Object management in javascript; default values

It is quite logical to expect hub code both on server and client side to get bigger and more complex as development progresses. Also, having multiple functionalities covered by a single file is not clear, can be nest of bugs etc. Look at your code base, get some stats – if you see some files being edited over and over again – that’s where your most serious problems probably are and investing some time to get this situation under control will pay of.

One operation that is pretty much separate form the rest is adding player to players list. It needs a name and can operate on DOM tree by itself. Moving it to separate file is easy enough:

function PlayersList() {
    var playersListElementId = 'playersList';

    var addNewPlayer = function (player) {
        var players = document.getElementById(playersListElementId);
        var playerNameElement = document.createElement('span');
        playerNameElement.textContent = player;
        players.appendChild(playerNameElement);
    };

    return {
        addNewPlayer: addNewPlayer
    };
}

Instead of extracting just a function, I’ve decided to create small object that can handle players list management. It has one field with name of DOM element in which players should be listed, as well as one function to add new player to said list. Standard javascript structure with private function and returning object structure which will expose this function to public thanks to beauty of closures.

That seems quite good, doesn’t it? Well, there are some problems though. It uses hardcoded id of element. It would be nice to be able to pass it from outside if I decide to change its name. Leveled up version is:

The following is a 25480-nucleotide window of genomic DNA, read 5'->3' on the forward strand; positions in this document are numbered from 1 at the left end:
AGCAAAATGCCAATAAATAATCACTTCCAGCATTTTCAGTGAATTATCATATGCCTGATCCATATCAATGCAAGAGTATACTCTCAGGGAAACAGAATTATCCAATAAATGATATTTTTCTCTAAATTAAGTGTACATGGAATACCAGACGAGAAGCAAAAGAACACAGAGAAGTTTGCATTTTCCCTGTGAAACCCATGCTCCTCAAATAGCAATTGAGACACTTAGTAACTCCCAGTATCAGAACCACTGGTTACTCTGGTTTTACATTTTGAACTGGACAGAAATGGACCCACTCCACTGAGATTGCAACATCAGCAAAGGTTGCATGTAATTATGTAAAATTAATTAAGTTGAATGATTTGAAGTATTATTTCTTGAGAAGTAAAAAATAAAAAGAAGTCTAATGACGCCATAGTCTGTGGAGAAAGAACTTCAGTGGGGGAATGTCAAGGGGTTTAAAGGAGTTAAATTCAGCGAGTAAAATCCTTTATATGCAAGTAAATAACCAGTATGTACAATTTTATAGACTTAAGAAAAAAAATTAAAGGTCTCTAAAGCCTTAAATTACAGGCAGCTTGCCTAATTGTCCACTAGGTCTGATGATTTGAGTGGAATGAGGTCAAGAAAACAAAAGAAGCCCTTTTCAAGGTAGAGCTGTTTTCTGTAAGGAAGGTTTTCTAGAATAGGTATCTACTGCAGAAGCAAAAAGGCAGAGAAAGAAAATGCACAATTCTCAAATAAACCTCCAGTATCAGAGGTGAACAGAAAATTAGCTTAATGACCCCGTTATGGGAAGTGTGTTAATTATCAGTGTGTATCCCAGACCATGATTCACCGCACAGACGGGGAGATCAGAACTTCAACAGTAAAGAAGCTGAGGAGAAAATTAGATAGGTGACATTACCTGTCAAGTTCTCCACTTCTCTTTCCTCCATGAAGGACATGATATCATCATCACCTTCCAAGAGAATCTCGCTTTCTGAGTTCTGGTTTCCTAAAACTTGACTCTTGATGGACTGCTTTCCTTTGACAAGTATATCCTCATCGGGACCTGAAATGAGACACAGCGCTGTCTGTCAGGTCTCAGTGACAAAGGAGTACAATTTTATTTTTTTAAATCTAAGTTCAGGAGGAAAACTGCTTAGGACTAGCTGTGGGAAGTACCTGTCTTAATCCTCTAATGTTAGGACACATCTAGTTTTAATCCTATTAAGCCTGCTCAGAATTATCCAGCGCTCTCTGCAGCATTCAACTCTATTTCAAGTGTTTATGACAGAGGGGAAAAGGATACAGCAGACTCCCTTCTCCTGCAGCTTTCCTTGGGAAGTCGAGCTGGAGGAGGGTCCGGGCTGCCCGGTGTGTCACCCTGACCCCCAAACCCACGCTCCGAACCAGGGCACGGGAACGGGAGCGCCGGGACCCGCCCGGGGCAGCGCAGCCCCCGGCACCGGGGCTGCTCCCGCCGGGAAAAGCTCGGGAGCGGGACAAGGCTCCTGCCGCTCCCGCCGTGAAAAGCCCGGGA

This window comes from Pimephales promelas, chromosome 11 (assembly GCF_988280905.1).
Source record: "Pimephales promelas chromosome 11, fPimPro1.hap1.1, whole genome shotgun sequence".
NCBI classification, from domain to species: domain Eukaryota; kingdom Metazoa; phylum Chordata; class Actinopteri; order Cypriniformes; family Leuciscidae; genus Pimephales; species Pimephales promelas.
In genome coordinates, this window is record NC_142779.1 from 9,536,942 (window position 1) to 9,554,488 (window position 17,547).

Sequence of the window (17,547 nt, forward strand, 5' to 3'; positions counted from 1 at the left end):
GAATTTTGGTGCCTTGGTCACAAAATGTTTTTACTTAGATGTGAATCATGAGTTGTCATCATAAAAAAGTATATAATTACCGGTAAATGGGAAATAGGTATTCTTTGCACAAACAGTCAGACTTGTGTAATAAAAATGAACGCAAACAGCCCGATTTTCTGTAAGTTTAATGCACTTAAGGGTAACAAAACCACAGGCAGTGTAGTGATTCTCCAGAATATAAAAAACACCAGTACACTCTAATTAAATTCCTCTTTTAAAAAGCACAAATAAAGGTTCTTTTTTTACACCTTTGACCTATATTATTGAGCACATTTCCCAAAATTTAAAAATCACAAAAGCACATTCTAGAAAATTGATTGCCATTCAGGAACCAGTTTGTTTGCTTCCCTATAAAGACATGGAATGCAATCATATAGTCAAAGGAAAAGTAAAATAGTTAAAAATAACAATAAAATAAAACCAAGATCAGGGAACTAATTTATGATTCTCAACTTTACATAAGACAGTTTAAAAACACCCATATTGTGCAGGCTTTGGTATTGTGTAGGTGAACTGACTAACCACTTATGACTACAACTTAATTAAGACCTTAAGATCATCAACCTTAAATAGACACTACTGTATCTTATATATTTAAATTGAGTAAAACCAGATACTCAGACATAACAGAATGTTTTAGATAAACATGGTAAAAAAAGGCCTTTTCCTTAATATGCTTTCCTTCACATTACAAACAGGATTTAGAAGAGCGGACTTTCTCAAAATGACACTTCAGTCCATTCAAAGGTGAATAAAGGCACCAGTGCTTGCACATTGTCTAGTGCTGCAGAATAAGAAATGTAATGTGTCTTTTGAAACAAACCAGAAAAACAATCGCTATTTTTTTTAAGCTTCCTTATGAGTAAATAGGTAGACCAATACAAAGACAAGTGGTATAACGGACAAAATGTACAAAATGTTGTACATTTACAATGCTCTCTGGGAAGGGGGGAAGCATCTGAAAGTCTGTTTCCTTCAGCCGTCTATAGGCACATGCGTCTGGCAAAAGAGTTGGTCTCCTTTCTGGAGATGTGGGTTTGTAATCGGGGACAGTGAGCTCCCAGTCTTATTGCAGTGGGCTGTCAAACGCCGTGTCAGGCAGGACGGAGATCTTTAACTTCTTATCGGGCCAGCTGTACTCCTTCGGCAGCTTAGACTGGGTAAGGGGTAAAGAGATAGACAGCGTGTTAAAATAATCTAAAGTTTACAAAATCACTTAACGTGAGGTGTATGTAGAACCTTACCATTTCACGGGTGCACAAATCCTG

function PlayersList(args) {
    args = args || {};
    var playersListElementId = args.playersList || 'playersList';

    var addNewPlayer = function (player) {
        var players = document.getElementById(playersListElementId);
        var playerNameElement = document.createElement('span');
        playerNameElement.textContent = player.Name;
        players.appendChild(playerNameElement);
    };

    return {
        addNewPlayer: addNewPlayer
    };
}

To constructor function there can be passed args parameter – an object holding any values PlayersList might want to use. If it is empty, it’s going to be initialized with empty object. And if there is no player list id in args, code will fall back to default id. All of this thanks to the way javascript works.

There are true and false values in computer programming. Javascript also has truthy and falsy values – those that are evaluated to true and false respectively, when used in logical expression. One of falsy values is undefined. And when parameter is defined (or any variable for that matter) and no value is assigned to it, it is undefined.
Second part of solution is || operator. That’s a logica or. If at least one of its sides is true (or truthy) – it is going to be evaluated to true. But double pipes || also have neat optimization in it – if left part of expression is evaluated to be truth(y) – right part does not have to be evaluated, as it is already known what the outcome is going to be.
Third, and last part of solution is – this expression will not actually return true of false, but will return the part of expression that was last evaluated. So the logic goes: if args value is falsy – go to right part of expression and return new object. But if on the other hand args are already initialized, no need to evaluate the other part, and args, as they were, are returned from expression.

The same logic goes for checking if args have playersList value assigned to it. This way we can easly define default values.

Is it perfect? Not necessarily – when there are multiple values passed and each has to be checked before using, the code gets nasty. Not in this case, but in complex classes that is going to happen. jQuery has a solution for that – extend function. I am however still dedicated to not using jQuery yet. For the moment above solution fits well enough, and if not – I will see if I can write something simillar to jQuery extend.

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